Conservation optimism – a movement for all [/et_pb_text][/et_pb_column][/et_pb_row][et_pb_row make_fullwidth=”on” _builder_version=”3.12.2″][et_pb_column type=”2_3″ _builder_version=”3.12.2″ parallax=”off” parallax_method=”on”][et_pb_text _builder_version=”3.12.2″]
E.J. Milner Gulland Munib Khanyari
Basic • burnout, psychology, biodiversity loss, public, social media • 50 Seats • Short • Starts at 14:00 – 16:30 on DAY 3[/et_pb_text][et_pb_text _builder_version=”3.12.2″]
In this workshop we will start with a presentation explaining the background to conservation optimism, why we feel it is important, and how it fits within the broader discourse on the future of the planet. We start by talking about how damaging and disempowering an unremitting “gloom and doom” message is for both conservationists and the general public. We present evidence from psychology that a more positive framing can lead to better engagement with conservation messages among the public and highlight the potential for isolation, burnout and despair amongst conservation professionals. We next introduce the Conservation Optimism movement and set it within the context of sister Optimism movements (Ocean Optimism, Earth Optimism). We lay out the philosophy underlying conservation optimism, its aims and theory of change, and its ambitions as a grassroots network.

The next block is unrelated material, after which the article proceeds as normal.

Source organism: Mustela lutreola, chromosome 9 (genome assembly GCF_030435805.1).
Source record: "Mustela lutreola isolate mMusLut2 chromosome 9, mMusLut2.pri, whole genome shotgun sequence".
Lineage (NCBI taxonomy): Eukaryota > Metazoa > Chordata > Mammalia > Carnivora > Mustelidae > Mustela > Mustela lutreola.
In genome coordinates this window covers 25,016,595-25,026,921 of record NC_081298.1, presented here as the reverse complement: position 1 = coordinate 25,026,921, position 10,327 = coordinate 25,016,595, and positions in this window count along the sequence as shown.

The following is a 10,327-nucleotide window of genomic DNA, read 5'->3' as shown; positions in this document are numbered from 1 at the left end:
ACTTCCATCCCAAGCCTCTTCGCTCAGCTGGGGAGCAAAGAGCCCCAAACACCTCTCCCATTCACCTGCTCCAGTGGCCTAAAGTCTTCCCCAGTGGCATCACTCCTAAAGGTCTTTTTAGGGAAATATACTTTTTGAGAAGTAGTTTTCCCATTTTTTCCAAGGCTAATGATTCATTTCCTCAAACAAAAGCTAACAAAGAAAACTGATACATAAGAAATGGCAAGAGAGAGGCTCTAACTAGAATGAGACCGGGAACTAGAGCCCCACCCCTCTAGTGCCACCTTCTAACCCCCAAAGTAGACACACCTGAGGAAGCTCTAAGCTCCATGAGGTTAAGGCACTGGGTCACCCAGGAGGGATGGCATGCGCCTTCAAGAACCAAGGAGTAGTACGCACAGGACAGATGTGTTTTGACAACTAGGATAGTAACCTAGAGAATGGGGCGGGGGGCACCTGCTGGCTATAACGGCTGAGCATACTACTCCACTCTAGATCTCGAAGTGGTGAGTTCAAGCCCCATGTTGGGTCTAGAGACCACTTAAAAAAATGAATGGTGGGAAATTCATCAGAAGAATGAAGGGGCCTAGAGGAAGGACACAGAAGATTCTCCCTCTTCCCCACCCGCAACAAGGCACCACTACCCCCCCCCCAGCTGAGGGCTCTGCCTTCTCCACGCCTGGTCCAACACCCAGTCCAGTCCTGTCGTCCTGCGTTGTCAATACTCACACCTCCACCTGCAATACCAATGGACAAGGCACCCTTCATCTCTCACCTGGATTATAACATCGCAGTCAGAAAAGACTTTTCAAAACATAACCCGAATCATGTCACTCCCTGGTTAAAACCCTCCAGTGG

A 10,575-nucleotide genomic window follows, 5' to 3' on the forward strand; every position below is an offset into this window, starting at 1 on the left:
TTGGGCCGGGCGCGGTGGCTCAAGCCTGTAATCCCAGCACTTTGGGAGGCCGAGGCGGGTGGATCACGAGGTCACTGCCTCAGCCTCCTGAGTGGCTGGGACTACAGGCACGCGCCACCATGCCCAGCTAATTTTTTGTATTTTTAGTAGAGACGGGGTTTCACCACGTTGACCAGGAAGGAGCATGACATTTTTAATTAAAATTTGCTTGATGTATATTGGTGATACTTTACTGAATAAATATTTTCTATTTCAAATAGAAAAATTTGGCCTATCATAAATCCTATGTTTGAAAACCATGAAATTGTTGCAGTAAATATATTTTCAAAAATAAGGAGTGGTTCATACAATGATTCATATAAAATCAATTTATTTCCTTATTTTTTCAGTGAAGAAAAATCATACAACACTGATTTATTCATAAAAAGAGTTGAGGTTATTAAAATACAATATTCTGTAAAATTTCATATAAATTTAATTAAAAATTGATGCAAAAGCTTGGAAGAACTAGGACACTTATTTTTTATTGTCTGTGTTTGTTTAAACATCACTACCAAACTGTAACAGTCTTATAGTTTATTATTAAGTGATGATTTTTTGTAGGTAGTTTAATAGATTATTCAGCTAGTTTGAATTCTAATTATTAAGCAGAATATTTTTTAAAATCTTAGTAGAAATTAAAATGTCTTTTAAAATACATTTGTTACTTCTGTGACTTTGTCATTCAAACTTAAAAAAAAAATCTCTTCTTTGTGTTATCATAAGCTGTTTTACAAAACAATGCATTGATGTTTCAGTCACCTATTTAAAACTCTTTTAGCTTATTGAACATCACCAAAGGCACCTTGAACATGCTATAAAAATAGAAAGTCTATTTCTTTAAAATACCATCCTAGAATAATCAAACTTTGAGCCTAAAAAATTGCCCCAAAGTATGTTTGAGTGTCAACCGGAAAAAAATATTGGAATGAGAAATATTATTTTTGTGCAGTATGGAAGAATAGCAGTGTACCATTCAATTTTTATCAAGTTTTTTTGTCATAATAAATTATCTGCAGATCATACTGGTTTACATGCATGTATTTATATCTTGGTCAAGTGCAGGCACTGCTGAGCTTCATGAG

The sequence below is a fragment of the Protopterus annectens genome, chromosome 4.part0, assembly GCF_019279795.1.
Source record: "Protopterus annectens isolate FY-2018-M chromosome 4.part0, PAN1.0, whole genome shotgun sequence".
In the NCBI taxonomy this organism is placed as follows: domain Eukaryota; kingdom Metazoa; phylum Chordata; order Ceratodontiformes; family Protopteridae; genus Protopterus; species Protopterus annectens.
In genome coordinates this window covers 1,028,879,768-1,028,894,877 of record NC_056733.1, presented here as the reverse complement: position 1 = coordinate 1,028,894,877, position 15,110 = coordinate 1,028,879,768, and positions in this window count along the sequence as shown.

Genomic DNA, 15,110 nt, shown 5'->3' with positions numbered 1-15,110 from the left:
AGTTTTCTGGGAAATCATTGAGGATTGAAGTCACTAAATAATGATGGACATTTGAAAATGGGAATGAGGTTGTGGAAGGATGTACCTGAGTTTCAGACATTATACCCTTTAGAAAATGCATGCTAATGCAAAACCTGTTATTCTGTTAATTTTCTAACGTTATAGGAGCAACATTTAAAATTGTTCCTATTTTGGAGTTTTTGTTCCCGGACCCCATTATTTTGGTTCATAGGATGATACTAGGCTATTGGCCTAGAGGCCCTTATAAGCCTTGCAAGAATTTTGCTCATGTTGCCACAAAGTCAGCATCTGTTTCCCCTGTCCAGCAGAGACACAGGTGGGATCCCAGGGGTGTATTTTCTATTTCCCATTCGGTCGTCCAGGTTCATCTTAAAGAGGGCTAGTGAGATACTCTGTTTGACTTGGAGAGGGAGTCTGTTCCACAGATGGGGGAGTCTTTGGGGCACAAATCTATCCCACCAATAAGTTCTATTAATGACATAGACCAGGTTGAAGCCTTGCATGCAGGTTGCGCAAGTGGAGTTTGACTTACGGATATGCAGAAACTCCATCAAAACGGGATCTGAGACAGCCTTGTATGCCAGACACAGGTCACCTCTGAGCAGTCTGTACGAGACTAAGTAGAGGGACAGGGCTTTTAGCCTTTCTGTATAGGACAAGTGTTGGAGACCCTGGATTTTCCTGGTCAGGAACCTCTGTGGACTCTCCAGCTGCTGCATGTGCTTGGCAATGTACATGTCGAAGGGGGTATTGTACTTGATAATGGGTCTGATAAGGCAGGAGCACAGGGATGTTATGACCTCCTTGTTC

Following a Q&A, we break people into groups to discuss:
a) is there a need for Conservation Optimism? b) what are the challenges and pitfalls and how could they be overcome? c) how can it inspire change in the general public, government, business, and engage new sectors in conservation? d) how can it support conservation professionals to do their jobs better and improve their wellbeing? e) how could we as individuals engage with such a movement? In plenary we will discuss the answers to these questions and wrap up with a way forward.